-----In 2004 we bought a falling-down house and 30 acres. This blog documents our progress-----

Monday, June 26, 2006

our visit to Beth Chatto gardens

We visited the famous Beth Chatto gardens in Colchester Essex last Saturday afternoon. It was a gloriously hot day so the gardens were extremely crowded, but you couldn't have picked better weather for seeing a "dry" garden.

I'd been looking forward to this for ages as the gardens are famous for being in a very dry part of England, only 500mm rainfall per year apparently, and so similar conditions to Amherst. I was hoping to get lots of inspiration.

Unfortunately it didn't work out that way. The plants were all healthy but somehow there was just something missing for me. It felt like a small botanical garden and lacking a personal touch. Perhaps I'm just too used to gardens with "rooms" but it lacked the magic of other gardens we've visited. It's sad as I'd really wanted to love it, not least because it's in a very dry part of the country with similar rainfall to Amherst, so I would have had a good chance to make something similar! C'est la vie.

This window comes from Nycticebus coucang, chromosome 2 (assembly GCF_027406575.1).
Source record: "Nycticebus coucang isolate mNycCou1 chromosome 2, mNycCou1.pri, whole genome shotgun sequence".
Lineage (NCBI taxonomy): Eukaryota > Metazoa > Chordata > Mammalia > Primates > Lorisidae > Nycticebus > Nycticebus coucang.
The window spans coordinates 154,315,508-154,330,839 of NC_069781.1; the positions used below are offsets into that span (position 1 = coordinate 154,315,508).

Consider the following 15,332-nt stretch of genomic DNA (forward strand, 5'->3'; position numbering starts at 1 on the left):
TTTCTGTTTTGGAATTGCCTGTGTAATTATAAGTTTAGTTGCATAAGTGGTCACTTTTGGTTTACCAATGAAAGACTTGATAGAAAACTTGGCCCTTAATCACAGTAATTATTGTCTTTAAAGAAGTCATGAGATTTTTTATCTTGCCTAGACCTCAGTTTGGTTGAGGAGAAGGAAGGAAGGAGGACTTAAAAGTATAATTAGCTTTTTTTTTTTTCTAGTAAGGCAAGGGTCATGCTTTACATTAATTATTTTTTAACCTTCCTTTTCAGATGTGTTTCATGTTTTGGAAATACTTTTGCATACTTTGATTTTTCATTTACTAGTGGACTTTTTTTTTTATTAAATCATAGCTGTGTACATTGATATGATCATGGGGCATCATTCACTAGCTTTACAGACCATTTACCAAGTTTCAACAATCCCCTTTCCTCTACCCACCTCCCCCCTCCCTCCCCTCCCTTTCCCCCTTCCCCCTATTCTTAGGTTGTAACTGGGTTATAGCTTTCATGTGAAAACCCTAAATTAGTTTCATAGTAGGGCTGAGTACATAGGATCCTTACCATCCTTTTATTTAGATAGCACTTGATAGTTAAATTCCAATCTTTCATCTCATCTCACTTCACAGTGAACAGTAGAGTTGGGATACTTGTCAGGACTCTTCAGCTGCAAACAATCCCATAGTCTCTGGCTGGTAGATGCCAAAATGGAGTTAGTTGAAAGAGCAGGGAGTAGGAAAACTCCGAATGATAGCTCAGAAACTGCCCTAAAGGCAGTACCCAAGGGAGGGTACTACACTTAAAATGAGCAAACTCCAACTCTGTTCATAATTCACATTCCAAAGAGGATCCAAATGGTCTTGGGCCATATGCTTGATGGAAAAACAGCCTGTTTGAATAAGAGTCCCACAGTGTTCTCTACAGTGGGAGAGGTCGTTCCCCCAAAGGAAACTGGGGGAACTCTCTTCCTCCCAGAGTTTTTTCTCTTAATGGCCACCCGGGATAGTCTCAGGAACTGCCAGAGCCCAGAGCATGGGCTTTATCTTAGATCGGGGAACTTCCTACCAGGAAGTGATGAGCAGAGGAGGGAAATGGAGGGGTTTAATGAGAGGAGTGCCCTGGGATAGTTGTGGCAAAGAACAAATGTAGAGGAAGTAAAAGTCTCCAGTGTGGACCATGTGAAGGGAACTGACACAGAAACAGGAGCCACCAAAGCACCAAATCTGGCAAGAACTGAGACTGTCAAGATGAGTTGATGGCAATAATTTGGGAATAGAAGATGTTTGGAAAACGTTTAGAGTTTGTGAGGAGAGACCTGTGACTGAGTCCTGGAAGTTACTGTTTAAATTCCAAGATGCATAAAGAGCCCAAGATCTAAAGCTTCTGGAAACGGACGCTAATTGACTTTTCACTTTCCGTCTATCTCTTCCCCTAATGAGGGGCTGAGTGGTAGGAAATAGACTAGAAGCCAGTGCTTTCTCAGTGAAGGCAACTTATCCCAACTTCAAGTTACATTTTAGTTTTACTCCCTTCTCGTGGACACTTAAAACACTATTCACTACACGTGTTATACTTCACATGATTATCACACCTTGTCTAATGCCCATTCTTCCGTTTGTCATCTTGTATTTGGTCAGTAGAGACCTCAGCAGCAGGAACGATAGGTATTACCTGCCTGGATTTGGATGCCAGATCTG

The one thing I have taken away from this is that come hell or high water, we have to have lawn around our plantings. Even Dave agrees. Gravel might be OK for a small section, eg: formal herb garden paths, but it is just too hot and washes out the plant colours to have it everywhere, ala the mediterranean garden. Hell, I'll even use fake astroturf if I have to in parts to create the effect of lushness.

Here's a picture of the dry garden, so you can see what it looks like. It's not that it's ugly, it's just that it doesn't move me the way other gardens do. If my garden looked like this, it would be a chore to work in; whereas if my garden was like at Sissinghurst or Hidcote I could gladly labour all day happily.

beth chatto dry garden

1 comment:

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